In a metropolitan area the size of New York City, millions of people make their homes in the region. Those in need of financial assistance might seek to enroll in the food stamp program out of sheer necessity. Retailers often rely on the consistent stream of purchasing from food stamp recipients in order to stay in business. Payments through an EBT card are, for all intents and purposes, as good as cash.
Retailers do need to realize that food stamps and EBT payments are not cash. Food stamps — Supplemental Nutrition Assistance Program (SNAP) program benefits — are assistance dollars funneled to needy people through the government. The government program, all government programs, are created through detailed legislation. Additional regulations might be crafted to further ensure the management of the specific program. Violations of the rules and regulations of the program can lead to problems with the law. One sure way for a retailer to get in serious legal trouble is through extending credit with EBT payments.
Extending credit comes under the heading of SNAP trafficking, which is another name for SNAP fraud. Trafficking usually entails buying, selling, or otherwise bartering with SNAP benefits.
SNAP/food stamp fraud can be charged as a very serious crime. Those who engage in such fraud could face very significant legal consequences as the result of their own actions. Retailers might not think violating the rules of the program is a big deal. State and local officials think otherwise, which is why any type of food stamp trafficking may bring forth severe legal consequences.
Assuming that extending credit is not a major violation brings forth the old argument about the ignorance of the law. Not realizing the law has been violated means nothing when faced with charges. The charges can lead to personal financial ruin or even time in prison. Persons who violate SNAP laws and end up charged with food stamp fraud could suffer grave consequences from their actions. Anyone who is charged with fraud or trafficking positively must retain the services of a criminal defense lawyer who handles such cases.
Extending Credit and Trafficking Violations
The simple process of extending credit brings forth no problems when food stamps and EBT payments do not factor into the equation. If a shopper has limited funds, a retailer could accept an IOU for payment at a later date. The customer could take home $200 in groceries with the agreement to pay, in cash or with a credit card, the $200 once his/her paycheck arrives. This would be a simple customer-seller agreement that violates no rules.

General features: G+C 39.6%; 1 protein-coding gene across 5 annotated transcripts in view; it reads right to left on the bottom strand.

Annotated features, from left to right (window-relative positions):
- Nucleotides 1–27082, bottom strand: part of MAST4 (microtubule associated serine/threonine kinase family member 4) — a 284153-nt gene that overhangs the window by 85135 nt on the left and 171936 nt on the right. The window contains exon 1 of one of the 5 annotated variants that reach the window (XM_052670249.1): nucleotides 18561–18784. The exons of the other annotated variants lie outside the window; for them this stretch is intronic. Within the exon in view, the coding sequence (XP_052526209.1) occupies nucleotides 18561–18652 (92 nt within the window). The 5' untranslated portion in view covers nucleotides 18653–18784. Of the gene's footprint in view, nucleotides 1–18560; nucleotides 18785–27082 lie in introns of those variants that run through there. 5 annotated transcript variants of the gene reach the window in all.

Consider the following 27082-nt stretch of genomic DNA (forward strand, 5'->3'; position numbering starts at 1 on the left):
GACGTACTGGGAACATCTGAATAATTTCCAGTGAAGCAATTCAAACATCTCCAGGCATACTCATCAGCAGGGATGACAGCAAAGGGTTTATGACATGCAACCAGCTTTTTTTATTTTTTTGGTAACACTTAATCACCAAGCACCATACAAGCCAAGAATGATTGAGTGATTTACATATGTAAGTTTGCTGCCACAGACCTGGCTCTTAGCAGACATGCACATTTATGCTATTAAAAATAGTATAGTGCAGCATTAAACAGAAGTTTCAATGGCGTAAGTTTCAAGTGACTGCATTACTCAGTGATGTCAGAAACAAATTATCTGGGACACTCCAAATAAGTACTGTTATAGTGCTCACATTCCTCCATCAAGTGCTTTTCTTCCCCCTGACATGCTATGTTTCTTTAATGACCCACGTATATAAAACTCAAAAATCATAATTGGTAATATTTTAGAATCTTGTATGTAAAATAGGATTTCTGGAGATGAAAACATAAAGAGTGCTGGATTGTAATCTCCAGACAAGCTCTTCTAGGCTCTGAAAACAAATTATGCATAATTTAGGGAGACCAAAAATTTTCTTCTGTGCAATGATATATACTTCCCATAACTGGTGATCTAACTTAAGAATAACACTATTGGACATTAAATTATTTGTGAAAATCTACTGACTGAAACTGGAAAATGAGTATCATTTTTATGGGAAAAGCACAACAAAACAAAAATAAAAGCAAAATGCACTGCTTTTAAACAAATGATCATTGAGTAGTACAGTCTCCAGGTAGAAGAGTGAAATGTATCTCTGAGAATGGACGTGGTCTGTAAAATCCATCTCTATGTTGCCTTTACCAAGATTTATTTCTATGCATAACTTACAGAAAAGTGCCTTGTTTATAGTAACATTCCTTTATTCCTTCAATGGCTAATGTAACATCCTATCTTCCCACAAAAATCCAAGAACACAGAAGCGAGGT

Selling on credit, however, is barred under food stamp regulations for a number of reasons. Selling on credit with the express agreement to pay the debt with an EBT transaction, in fact, is a violation of the law.
Per the United States Government Accountability Office, extending credit for SNAP benefits EBT purchases violates the rules of the program and can lead to a retailer being disqualified from the program. Although the ability to appeal the violation is possible, overturning the decision on appeal might prove incredibly difficult if the retailer clearly has violated the rules.
Ultimately, the rules state food stamp items must be both eligible items under the program and purchased in real time. Retailers who extend credit are violating the terms of the latter. Also, by extending credit, the government finds it difficult to determine compliance with the former. This creates further problems that become resolved through disqualifying the retailer from the program.
Far more serious violations take place when the retailer charges interest when extending credit with interest or an added processing fee.
In order to violate the law by accepting interest or processing fees, fraud becomes necessary. If $10 in food is purchased on credit and the retailer adds a $2 fee, the retailer must claim the added $2 is a purchase for food when it is not. The $2 is, in essence, an interest payment. Improper billing associated with food stamps benefits could be the charged under the statute related to “unauthorized use of food stamp benefits.”
Penalties for Food Stamp Fraud
The penalties for retail food stamp fraud on the civil and federal level depend upon the particulars of the case and the type of fraud involved. In terms of administrative actions, a retailer could face disqualification for up to five years for a first offense, 10 years for a second offense, and a permanent ban for the third offense. With each offense comes a possible assessment of a $100,000 civil penalty for each violation.
The administrative penalties might not be anywhere near the worst problems a retailer may face. Criminal charges leading to jail time and asset forfeiture are possible. Depending on the circumstances, food stamp/welfare fraud charges could be on the state or federal level.
Retaining Strong Defense Counsel
Anyone investigated or charged with food stamp trafficking or other forms of food stamp fraud would find it best to hire an attorney who understands the proper way to defend against such charges.
The attorney could mount a strong defense against those who are falsely charged or might work a plea bargain agreement for someone who has never been in serious trouble with the law before. Ultimately, the particulars of each individual case determine how a defense attorney may proceed. In all situations, hiring experienced counsel would be in the best interests of the accused.
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